It wouldn’t take much more than a stroll through the grocery store to illustrate the world of protein is changing. In the past, the meat section, laden with chicken, beef, pork, in a myriad of different shapes and forms was the go-to spot for anyone looking to add protein to their meals. But in the past decade or so, things began to shift. Rather than being content with picking up any package of processed meat product, people began to inquire about how their meat was produced. Largely drive by studies that fueled concerns over antibiotics and hormones in meat and dairy, people started to question if cheap meat was really the best for their health. Further, as news surrounding the impact of animal agriculture on the environment became more mainstream, consumers found themselves looking for “better” options.

While in the past, this better protein may have been limited to beans or tofu, as of late, innovative companies producing plant-based proteins and meat alternatives have come on to the scene. With one-third of Americans leaving meat off their plates more frequently and the rise of more healthy, delicious plant-based options, the global plant-based meat market is projected to reach $5 billion by 2020. 


Interestingly, it’s not just the new companies like Impossible Foods or Beyond Meat that are getting into the plant-protein market, but some of the most well-known meat conglomerates are getting on board too. We need look no further than Tyson’s investment into Beyond Meat or Pinnacle Food’s expansion of Gardein products to see examples of just this. The fact is, where there is money to be made, there is a huge opportunity for meat companies to expand into a plant-based line.

Most recently, this sentiment was echoed by Applegate, a company that specializes in natural and organic meats. In an interview with Food Navigator, Gina Asoudegan, Applegate’s senior director of mission, explained that the days of consumers being content with an abundant supply of cheap meat are over. In following with this, Applegate strives to produce “humane” meat that is free of antibiotics and GMOs. The company’s tagline reads, ” Changing the meat we eat. It starts on the farm with the way animals are treated.” People want to know how their meat is produced and how the animals were raised, but it doesn’t stop with turning to “better” meat per say. As Asoudegan explained, with an increase in public education about the realities of animal agriculture, driven by non-government organizations, food bloggers, and journalists, more consumers are looking to replace meat on their plates with vegetables.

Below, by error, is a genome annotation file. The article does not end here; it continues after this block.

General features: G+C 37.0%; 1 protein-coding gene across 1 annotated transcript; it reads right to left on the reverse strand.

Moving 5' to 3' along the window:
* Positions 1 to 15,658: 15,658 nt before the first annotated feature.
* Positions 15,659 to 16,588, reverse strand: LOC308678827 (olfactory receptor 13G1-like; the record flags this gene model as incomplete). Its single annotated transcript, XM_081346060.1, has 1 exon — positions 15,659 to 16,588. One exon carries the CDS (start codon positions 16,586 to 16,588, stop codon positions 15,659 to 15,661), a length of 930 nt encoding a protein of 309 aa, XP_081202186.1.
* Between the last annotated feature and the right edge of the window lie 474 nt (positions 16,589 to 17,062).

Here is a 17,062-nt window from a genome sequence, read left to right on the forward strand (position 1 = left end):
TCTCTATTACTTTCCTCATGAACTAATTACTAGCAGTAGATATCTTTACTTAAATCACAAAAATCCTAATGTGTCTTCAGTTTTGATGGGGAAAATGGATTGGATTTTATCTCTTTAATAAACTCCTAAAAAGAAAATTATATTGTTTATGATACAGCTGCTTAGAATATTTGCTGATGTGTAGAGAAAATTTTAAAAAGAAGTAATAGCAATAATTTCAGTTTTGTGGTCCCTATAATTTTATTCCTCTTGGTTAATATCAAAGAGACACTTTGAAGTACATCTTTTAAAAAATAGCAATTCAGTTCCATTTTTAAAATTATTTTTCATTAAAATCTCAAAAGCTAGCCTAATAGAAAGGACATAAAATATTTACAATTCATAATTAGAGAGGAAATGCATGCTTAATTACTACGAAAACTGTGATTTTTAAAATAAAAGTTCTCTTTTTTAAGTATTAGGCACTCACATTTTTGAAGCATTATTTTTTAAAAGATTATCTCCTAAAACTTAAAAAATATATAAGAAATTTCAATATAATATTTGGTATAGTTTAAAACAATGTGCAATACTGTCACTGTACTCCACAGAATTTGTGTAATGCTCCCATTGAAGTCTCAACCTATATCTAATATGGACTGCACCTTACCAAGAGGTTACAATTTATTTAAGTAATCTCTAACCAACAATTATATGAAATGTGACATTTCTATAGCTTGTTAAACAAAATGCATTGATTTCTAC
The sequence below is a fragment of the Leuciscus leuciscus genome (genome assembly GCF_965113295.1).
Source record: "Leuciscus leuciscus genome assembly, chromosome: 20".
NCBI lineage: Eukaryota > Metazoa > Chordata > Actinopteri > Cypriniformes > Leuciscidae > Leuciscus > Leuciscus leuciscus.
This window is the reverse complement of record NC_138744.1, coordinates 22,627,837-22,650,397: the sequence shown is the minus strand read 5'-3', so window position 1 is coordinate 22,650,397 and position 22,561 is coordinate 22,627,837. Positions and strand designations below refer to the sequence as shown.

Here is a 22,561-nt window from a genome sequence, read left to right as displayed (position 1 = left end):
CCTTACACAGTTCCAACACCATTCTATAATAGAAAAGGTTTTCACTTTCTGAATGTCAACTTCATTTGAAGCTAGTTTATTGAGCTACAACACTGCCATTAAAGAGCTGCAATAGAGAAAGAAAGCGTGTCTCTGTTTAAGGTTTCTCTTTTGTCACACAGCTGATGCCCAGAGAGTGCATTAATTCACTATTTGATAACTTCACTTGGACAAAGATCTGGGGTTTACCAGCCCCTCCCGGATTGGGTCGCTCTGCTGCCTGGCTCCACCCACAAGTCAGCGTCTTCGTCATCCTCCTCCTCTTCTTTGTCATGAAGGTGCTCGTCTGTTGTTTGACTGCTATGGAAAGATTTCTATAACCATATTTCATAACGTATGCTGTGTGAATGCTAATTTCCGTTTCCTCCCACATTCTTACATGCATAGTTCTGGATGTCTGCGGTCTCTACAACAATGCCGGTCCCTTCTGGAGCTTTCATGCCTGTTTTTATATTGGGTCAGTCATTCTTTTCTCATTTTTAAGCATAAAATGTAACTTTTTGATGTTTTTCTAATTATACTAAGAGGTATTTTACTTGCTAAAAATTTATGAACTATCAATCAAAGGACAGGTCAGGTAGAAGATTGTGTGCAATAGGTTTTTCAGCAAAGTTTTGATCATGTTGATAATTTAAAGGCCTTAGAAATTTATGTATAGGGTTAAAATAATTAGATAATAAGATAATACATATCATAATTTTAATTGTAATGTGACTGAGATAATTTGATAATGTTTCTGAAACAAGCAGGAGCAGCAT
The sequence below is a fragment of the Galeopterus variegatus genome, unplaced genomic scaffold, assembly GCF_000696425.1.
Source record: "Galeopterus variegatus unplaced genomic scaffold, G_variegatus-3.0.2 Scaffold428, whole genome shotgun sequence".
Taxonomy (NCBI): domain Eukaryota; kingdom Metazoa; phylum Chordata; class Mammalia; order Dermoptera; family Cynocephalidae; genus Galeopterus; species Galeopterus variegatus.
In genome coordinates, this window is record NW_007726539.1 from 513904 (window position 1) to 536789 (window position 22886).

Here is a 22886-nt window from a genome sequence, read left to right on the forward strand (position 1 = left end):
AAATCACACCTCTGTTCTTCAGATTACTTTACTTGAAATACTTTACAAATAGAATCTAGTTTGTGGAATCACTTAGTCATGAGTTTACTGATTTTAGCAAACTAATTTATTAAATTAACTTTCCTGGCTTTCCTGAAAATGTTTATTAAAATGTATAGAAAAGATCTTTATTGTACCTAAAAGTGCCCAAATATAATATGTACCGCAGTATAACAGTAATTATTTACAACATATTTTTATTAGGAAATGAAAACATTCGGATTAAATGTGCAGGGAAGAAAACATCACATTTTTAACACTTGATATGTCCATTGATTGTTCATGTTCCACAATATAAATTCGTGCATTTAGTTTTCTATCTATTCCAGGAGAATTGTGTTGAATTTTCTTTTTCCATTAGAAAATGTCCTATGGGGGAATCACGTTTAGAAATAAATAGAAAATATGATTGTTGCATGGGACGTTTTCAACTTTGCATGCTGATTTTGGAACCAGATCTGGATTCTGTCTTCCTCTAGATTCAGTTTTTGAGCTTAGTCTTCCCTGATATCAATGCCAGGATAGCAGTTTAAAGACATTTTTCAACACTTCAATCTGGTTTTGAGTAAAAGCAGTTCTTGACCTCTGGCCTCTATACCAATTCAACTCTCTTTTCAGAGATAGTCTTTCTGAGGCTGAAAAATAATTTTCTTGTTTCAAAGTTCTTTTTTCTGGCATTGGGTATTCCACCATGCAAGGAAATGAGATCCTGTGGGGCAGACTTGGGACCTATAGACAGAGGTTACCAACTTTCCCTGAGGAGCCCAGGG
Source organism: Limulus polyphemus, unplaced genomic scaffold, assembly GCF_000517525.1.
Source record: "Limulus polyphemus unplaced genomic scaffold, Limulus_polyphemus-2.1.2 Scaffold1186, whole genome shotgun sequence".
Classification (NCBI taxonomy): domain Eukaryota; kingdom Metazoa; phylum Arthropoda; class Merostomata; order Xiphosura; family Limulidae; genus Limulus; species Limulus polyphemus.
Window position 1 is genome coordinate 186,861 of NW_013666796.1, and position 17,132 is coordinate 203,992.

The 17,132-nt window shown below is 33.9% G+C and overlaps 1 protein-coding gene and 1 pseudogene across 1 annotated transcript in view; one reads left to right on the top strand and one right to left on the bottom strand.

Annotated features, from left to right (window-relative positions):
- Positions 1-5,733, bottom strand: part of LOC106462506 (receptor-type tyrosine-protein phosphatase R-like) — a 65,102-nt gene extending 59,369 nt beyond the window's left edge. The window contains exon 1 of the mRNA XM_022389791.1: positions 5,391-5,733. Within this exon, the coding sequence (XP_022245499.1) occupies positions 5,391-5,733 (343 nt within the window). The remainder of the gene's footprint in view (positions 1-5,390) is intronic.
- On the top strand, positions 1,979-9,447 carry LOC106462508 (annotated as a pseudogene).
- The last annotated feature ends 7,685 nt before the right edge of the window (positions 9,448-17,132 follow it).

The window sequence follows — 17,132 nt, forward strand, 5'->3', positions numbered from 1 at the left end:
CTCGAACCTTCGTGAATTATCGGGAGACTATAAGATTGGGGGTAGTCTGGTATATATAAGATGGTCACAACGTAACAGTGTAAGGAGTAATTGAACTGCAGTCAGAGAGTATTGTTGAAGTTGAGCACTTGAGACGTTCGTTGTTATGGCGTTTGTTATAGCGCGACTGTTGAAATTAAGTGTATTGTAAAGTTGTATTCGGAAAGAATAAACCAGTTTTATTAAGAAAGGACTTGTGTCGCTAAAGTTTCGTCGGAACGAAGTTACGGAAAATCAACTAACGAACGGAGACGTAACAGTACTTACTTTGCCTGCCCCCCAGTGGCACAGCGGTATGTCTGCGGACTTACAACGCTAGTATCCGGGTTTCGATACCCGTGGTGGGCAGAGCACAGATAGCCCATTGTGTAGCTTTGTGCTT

One would think this might be at odds with Applegate’s mission, but Asoudegan disagrees, stating, “I think Applegate might be looking at itself not only as a meat company like we have for 30 years, but as a food company.” She continued, “Maybe as a company that sells protein and protein comes in many forms, not only animal protein obviously … Look at what we see with the rise in all plant protein and companies like Beyond Meat. I mean, I think that’s really indicative of our future.”

Asoudegan acknowledges that the cost of creating “better” meat will likely drive consumers to eat less of it – and as a natural extension, seek out clean, plant-based protein alternatives instead.


With an evolving definition of protein and a growing consumer base that is already spending around $600 million on meat alternatives annually, there is a huge opportunity for meat companies to expand their offerings to include plant-based proteins. The fact is people want products that are better for them and better for the environment, and they are redefining the future of protein in the process. Applegate’s statement is one amongst a growing crowd of many, all echoing the same idea – the future of protein is here, and it’s vegan.

Image source: Italian Sausage Baguette